By Jason Guerrasio | Indiewire June 1, 2008 at 7:49AM
"What the #@!* is 'The Foot Fist Way'?" That's what the headline read inside Entertainment Weekly's annual summer preview issue last month. It's fitting, as many people (inside and outside the business) have been asking that same question since 2006. That year at Sundance Jody Hill and his group of North Carolina School of the Arts misfits came on the scene to premiere this no-name/low budget comedy which had momentarily taken Hill out of his boring day job and thrust into credit card debt. A mix of Judd Apatow comedies and "The Office," "The Foot Fist Way" wouldn't leave Park City with a distribution deal, but created a buzz as screeners passed around Hollywood, and before the year would end Hill and the film's lead, Danny McBride, would be rubbing elbows with the top comedians in Hollywood.
When I met Jody Hill last winter in New York City, the North Carolina-born writer-director was surrounded by friends after finishing a taping of "Late Night with Conan O'Brien" to promote the film. First thing he says is that he usually doesn't look like this, commenting on his long bleached blonde hair. He explains that instead of doing the typical talk show gab of waxing poetic on surviving the rigors of indie filmmaking, he and McBride made up a bit where they would reprise their roles from "Foot Fist." This lead to McBride coming out and insulting everyone who shared the "Late Night" stage with him (including Will Ferrell).
"Man, that crowd hated him," says Hill in his southern twang of McBride, who plays "Foot Fist"'s protagonist, Fred Simmons, the egotistical strip mall Tae Kwon Do instructor who's the self-proclaimed "King of the Demo." "It's was Andy Kaufmanesque how he had that crowd going." (The bit, "My Conan Appearance," has close to 60,000 views on Funnyordie.com)
Hill, 31, is part of the recent wave of filmmakers from the south that have gained notice for their original storytelling. And it so happens many of them are learning the trade at North Carolina School of the Arts, School of Filmmaking. Including himself and McBride, David Gordon Green, D.P. Tim Orr, Craig Zobel ("The Great World of Sound"), Jeff Nichols ("Shotgun Stories") and Aaron Katz ("Dance Party, USA") have all graduated from there. Being part of the third ever graduating class (1999), Hill says the maverick attitude there is what gave him the confidence to head to L.A. in hopes to integrate his bizarre brand of straight-faced comedy into the mainstream. But like many before him, the harsh reality of the business hit him when he got to the coast. "I tried to sell screenplays and nobody was buying," he explains. "Then I got jobs on reality television because that was the only pathway to film that I could get that wasn't union. I really hated doing those shows and felt so alone."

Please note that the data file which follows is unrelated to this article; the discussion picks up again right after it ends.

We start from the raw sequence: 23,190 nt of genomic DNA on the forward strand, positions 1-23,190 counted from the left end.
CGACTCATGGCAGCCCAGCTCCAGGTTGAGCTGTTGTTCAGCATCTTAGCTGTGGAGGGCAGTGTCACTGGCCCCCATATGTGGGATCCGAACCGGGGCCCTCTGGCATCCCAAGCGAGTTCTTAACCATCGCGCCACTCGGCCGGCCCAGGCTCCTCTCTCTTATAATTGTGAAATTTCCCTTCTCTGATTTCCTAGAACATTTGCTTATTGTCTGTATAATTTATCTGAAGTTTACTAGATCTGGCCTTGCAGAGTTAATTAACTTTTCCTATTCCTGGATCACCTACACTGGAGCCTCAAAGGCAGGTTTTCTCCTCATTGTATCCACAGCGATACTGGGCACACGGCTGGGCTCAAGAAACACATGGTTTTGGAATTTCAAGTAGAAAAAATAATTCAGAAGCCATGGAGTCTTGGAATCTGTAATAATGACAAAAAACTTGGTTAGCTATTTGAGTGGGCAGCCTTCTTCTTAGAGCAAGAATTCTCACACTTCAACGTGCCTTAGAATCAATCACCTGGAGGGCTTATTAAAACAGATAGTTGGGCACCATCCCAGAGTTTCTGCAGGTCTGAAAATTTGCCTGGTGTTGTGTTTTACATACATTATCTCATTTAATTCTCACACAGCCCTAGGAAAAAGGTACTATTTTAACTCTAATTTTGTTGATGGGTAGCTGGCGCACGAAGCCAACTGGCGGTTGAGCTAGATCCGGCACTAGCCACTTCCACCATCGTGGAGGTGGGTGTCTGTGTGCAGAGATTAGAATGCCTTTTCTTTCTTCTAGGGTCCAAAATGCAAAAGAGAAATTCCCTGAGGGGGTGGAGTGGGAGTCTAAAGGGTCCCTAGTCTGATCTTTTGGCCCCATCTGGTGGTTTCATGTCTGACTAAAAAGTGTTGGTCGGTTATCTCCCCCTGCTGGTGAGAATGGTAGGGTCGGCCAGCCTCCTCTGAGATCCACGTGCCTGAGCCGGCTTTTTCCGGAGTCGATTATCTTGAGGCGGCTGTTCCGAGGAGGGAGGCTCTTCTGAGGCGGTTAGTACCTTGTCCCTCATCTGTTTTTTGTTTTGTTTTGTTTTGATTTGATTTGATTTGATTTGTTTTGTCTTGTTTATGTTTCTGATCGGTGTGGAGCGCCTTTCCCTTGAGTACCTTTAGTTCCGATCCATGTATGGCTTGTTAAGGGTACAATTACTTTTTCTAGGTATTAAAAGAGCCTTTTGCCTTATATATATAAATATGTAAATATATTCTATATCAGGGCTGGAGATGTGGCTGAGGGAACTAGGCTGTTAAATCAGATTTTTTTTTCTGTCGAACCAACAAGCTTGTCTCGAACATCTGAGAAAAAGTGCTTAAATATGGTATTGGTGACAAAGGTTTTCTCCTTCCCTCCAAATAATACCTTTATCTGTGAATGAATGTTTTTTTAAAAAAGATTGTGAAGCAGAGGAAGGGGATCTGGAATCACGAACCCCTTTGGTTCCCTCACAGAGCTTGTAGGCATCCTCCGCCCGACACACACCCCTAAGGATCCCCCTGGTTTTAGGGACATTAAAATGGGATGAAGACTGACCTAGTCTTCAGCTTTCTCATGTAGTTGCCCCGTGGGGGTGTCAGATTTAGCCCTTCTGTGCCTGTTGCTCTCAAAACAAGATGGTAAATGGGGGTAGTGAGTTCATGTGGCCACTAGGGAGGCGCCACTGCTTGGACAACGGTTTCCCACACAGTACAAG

But he stayed in close contact with his friends from school, especially McBride, who also made the trek out to Hollywood after graduating. "I think it was Halloween and I told Danny about [the Tae Kwon Do idea] and he responded right away to it," Hill recalls. "I also talked to another friend named Ben Best, and I ran down the list of ideas and when I got to Danny being a Tae Kwon Do instructor he said, 'Sorry dude, I couldn't even pay attention to you, I was just thinking about Danny as a Tae Kwon Do instructor.' That's when I knew we had to do it."
A third-degree black belt himself, Hill was always fascinated by martial arts (the film's title is the literal translation of Tae Kwon Do), and though he didn't want to disrespect it, he thought the environment was ripe for comedy and began to flesh out the idea of a dim whitted instructor who thinks he's the baddest man on the planet until he catches his wife cheating on him.
Having saved money for six years, the plan was to move back to North Carolina to make the film, where many of his friends from film school were still around to help. McBride and Best, who would also star as the film's villain Chuck "The Truck" Wallace, teamed up with Hill to write the script. "We basically just tried to make each other laugh," says McBride about writing the script. "The plot is only there because it's the emotional arc that carries you from point A to point B," Hill continues. "I love comedies where there's not a whole lot going on except for what's going on internally with the characters. I prefer these character pieces over a device driven film."
And if "The Foot Fist Way" has anything it's internal strife. Fred Simmons is a comedic roller-coaster of emotion that can be compared to Will Ferrell characters Tom Burgundy or Ricky Bobby, but with a more demented twist. For instance, you'd never see either fight a kid, and in one scene Simmons does just that to let out his aggression during a class. Or curse out his child protege Julio for not breaking a board correctly during a demo.